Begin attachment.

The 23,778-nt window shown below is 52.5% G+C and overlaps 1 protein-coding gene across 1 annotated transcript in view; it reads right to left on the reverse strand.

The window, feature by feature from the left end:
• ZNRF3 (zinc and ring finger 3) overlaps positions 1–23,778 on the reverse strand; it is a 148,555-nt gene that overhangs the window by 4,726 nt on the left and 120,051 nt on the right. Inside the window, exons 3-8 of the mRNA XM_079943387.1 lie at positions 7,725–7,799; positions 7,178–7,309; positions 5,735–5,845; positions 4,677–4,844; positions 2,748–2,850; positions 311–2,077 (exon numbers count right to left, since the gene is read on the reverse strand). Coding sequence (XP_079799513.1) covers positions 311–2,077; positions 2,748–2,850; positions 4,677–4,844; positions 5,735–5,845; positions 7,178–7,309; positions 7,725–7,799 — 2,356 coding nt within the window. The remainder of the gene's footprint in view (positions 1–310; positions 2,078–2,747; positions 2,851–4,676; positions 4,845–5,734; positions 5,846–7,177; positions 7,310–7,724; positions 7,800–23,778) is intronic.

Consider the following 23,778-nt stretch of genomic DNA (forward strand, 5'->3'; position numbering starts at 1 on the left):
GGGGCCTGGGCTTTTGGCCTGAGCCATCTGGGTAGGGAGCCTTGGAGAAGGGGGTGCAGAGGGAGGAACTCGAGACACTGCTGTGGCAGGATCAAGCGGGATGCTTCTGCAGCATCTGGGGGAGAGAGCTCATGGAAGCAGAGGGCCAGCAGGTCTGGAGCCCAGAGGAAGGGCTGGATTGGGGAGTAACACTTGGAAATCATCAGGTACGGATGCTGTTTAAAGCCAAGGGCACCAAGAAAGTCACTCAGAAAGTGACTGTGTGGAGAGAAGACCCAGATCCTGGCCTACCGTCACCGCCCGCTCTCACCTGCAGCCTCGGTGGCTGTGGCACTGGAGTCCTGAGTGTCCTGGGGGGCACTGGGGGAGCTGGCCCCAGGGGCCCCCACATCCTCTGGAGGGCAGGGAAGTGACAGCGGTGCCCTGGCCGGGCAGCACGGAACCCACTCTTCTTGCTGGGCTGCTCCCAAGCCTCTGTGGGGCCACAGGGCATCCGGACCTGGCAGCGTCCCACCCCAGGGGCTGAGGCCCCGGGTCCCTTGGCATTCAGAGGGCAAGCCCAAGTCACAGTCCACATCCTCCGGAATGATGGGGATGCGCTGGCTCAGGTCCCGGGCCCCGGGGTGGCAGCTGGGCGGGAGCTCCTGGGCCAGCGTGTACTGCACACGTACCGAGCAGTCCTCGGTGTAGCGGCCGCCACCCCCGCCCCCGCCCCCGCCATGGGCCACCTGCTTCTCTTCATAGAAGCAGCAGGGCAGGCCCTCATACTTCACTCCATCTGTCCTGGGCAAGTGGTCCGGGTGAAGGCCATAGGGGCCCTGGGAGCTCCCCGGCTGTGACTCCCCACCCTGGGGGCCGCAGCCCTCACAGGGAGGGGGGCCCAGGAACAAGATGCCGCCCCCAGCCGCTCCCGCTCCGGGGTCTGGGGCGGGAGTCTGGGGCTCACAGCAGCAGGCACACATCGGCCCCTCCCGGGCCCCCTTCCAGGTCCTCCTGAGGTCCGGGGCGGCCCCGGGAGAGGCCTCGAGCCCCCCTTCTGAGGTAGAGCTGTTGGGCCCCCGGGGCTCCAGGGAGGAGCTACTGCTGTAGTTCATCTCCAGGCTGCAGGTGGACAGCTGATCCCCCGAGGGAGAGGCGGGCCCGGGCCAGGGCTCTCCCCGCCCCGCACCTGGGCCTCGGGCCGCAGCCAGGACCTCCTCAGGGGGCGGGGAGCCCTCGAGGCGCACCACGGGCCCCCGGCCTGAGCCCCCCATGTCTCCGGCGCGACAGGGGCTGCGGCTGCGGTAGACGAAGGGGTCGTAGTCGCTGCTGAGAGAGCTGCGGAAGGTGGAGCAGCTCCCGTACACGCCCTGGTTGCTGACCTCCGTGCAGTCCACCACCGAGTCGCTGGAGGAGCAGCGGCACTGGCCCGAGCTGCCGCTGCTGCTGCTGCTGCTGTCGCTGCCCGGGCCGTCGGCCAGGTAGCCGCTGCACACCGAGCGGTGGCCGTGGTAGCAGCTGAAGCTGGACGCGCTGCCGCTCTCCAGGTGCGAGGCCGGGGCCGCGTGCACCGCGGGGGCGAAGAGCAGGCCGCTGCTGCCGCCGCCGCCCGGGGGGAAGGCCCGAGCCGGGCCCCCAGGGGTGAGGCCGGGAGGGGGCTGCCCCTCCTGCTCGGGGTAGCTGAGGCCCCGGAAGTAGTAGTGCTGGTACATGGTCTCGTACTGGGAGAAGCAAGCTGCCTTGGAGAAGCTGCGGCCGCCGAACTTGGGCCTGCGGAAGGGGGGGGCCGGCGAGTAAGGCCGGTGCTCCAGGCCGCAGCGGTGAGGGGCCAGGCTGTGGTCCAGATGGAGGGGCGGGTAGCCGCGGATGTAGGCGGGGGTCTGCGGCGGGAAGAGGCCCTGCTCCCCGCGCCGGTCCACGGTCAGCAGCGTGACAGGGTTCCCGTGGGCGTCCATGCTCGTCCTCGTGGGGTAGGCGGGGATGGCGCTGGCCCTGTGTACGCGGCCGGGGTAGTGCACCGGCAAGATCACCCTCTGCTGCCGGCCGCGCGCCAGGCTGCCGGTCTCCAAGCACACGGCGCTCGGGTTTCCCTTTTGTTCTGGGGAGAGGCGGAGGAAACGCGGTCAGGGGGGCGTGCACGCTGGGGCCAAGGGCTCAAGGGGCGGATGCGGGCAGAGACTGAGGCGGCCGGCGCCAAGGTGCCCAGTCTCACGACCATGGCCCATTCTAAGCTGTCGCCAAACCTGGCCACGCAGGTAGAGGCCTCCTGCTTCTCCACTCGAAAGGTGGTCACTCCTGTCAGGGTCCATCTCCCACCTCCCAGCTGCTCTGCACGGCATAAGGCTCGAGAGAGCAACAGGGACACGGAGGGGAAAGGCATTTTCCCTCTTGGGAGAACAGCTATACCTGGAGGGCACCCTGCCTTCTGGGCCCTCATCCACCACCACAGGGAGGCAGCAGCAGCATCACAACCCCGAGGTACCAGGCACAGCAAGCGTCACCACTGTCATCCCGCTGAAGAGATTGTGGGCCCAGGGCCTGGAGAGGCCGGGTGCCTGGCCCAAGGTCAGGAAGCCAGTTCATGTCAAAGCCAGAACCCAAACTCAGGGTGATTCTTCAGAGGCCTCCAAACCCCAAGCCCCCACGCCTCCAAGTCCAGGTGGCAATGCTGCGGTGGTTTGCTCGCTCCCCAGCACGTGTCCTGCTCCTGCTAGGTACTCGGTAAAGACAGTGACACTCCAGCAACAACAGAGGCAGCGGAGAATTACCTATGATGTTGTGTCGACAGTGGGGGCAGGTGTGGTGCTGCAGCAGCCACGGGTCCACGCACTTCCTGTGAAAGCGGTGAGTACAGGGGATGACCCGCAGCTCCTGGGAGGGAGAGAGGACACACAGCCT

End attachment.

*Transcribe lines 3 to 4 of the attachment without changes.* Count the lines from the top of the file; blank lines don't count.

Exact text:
• ZNRF3 (zinc and ring finger 3) overlaps positions 1–23,778 on the reverse strand; it is a 148,555-nt gene that overhangs the window by 4,726 nt on the left and 120,051 nt on the right. Inside the window, exons 3-8 of the mRNA XM_079943387.1 lie at positions 7,725–7,799; positions 7,178–7,309; positions 5,735–5,845; positions 4,677–4,844; positions 2,748–2,850; positions 311–2,077 (exon numbers count right to left, since the gene is read on the reverse strand). Coding sequence (XP_079799513.1) covers positions 311–2,077; positions 2,748–2,850; positions 4,677–4,844; positions 5,735–5,845; positions 7,178–7,309; positions 7,725–7,799 — 2,356 coding nt within the window. The remainder of the gene's footprint in view (positions 1–310; positions 2,078–2,747; positions 2,851–4,676; positions 4,845–5,734; positions 5,846–7,177; positions 7,310–7,724; positions 7,800–23,778) is intronic.

Consider the following 23,778-nt stretch of genomic DNA (forward strand, 5'->3'; position numbering starts at 1 on the left):